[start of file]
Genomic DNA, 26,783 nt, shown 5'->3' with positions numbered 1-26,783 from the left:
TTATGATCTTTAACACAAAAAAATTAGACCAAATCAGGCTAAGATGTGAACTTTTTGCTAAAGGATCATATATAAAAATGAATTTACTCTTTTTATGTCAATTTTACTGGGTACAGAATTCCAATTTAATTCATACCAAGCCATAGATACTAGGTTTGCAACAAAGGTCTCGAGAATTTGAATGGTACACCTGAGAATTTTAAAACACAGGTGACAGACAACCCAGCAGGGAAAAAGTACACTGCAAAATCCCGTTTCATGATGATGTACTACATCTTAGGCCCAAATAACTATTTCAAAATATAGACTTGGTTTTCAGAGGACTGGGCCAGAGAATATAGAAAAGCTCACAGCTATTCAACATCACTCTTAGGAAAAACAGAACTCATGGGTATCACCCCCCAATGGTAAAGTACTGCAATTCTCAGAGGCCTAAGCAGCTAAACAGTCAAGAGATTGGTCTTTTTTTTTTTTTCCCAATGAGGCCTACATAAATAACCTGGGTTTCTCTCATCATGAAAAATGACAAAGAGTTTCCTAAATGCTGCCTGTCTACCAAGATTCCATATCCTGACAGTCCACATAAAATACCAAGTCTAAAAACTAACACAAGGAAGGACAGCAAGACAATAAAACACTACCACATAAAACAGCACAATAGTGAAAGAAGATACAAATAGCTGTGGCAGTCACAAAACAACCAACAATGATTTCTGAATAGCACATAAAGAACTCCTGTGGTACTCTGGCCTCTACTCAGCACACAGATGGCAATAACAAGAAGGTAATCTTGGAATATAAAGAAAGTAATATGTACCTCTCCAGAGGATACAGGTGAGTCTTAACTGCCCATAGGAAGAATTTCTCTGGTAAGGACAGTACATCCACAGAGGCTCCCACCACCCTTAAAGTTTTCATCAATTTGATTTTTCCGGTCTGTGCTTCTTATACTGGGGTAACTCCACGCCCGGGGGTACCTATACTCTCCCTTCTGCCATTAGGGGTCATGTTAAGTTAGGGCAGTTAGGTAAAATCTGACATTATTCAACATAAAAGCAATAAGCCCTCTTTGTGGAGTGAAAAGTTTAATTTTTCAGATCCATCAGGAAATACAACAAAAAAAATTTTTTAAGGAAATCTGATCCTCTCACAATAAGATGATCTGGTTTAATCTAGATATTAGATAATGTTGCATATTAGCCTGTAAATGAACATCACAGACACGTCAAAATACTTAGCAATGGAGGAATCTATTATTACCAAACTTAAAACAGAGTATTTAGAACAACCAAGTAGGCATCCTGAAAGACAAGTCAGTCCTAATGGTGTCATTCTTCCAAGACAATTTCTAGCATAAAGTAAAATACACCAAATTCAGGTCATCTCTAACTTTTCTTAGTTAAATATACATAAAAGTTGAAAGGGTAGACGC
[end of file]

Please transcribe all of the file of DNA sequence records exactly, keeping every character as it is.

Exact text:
Genomic DNA, 26,783 nt, shown 5'->3' with positions numbered 1-26,783 from the left:
TTATGATCTTTAACACAAAAAAATTAGACCAAATCAGGCTAAGATGTGAACTTTTTGCTAAAGGATCATATATAAAAATGAATTTACTCTTTTTATGTCAATTTTACTGGGTACAGAATTCCAATTTAATTCATACCAAGCCATAGATACTAGGTTTGCAACAAAGGTCTCGAGAATTTGAATGGTACACCTGAGAATTTTAAAACACAGGTGACAGACAACCCAGCAGGGAAAAAGTACACTGCAAAATCCCGTTTCATGATGATGTACTACATCTTAGGCCCAAATAACTATTTCAAAATATAGACTTGGTTTTCAGAGGACTGGGCCAGAGAATATAGAAAAGCTCACAGCTATTCAACATCACTCTTAGGAAAAACAGAACTCATGGGTATCACCCCCCAATGGTAAAGTACTGCAATTCTCAGAGGCCTAAGCAGCTAAACAGTCAAGAGATTGGTCTTTTTTTTTTTTTCCCAATGAGGCCTACATAAATAACCTGGGTTTCTCTCATCATGAAAAATGACAAAGAGTTTCCTAAATGCTGCCTGTCTACCAAGATTCCATATCCTGACAGTCCACATAAAATACCAAGTCTAAAAACTAACACAAGGAAGGACAGCAAGACAATAAAACACTACCACATAAAACAGCACAATAGTGAAAGAAGATACAAATAGCTGTGGCAGTCACAAAACAACCAACAATGATTTCTGAATAGCACATAAAGAACTCCTGTGGTACTCTGGCCTCTACTCAGCACACAGATGGCAATAACAAGAAGGTAATCTTGGAATATAAAGAAAGTAATATGTACCTCTCCAGAGGATACAGGTGAGTCTTAACTGCCCATAGGAAGAATTTCTCTGGTAAGGACAGTACATCCACAGAGGCTCCCACCACCCTTAAAGTTTTCATCAATTTGATTTTTCCGGTCTGTGCTTCTTATACTGGGGTAACTCCACGCCCGGGGGTACCTATACTCTCCCTTCTGCCATTAGGGGTCATGTTAAGTTAGGGCAGTTAGGTAAAATCTGACATTATTCAACATAAAAGCAATAAGCCCTCTTTGTGGAGTGAAAAGTTTAATTTTTCAGATCCATCAGGAAATACAACAAAAAAAATTTTTTAAGGAAATCTGATCCTCTCACAATAAGATGATCTGGTTTAATCTAGATATTAGATAATGTTGCATATTAGCCTGTAAATGAACATCACAGACACGTCAAAATACTTAGCAATGGAGGAATCTATTATTACCAAACTTAAAACAGAGTATTTAGAACAACCAAGTAGGCATCCTGAAAGACAAGTCAGTCCTAATGGTGTCATTCTTCCAAGACAATTTCTAGCATAAAGTAAAATACACCAAATTCAGGTCATCTCTAACTTTTCTTAGTTAAATATACATAAAAGTTGAAAGGGTAGACGC